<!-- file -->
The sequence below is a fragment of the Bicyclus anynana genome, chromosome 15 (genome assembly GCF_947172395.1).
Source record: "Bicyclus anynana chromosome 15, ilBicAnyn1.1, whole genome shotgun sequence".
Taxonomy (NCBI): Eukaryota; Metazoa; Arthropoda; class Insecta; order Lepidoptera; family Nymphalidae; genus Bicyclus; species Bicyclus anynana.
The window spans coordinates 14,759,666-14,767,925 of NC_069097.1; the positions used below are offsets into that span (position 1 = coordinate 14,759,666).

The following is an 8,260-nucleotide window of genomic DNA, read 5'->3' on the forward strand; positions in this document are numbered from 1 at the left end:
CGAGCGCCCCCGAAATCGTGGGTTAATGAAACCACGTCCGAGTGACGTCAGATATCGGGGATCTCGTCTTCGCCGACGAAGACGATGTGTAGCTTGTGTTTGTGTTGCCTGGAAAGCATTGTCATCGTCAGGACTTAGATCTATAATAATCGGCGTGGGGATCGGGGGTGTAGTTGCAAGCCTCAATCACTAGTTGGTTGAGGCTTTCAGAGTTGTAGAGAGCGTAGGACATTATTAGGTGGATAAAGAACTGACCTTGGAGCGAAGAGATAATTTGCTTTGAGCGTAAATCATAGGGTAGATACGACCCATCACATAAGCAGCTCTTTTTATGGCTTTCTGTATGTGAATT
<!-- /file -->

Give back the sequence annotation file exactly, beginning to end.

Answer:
The sequence below is a fragment of the Bicyclus anynana genome, chromosome 15 (genome assembly GCF_947172395.1).
Source record: "Bicyclus anynana chromosome 15, ilBicAnyn1.1, whole genome shotgun sequence".
Taxonomy (NCBI): Eukaryota; Metazoa; Arthropoda; class Insecta; order Lepidoptera; family Nymphalidae; genus Bicyclus; species Bicyclus anynana.
The window spans coordinates 14,759,666-14,767,925 of NC_069097.1; the positions used below are offsets into that span (position 1 = coordinate 14,759,666).

The following is an 8,260-nucleotide window of genomic DNA, read 5'->3' on the forward strand; positions in this document are numbered from 1 at the left end:
CGAGCGCCCCCGAAATCGTGGGTTAATGAAACCACGTCCGAGTGACGTCAGATATCGGGGATCTCGTCTTCGCCGACGAAGACGATGTGTAGCTTGTGTTTGTGTTGCCTGGAAAGCATTGTCATCGTCAGGACTTAGATCTATAATAATCGGCGTGGGGATCGGGGGTGTAGTTGCAAGCCTCAATCACTAGTTGGTTGAGGCTTTCAGAGTTGTAGAGAGCGTAGGACATTATTAGGTGGATAAAGAACTGACCTTGGAGCGAAGAGATAATTTGCTTTGAGCGTAAATCATAGGGTAGATACGACCCATCACATAAGCAGCTCTTTTTATGGCTTTCTGTATGTGAATT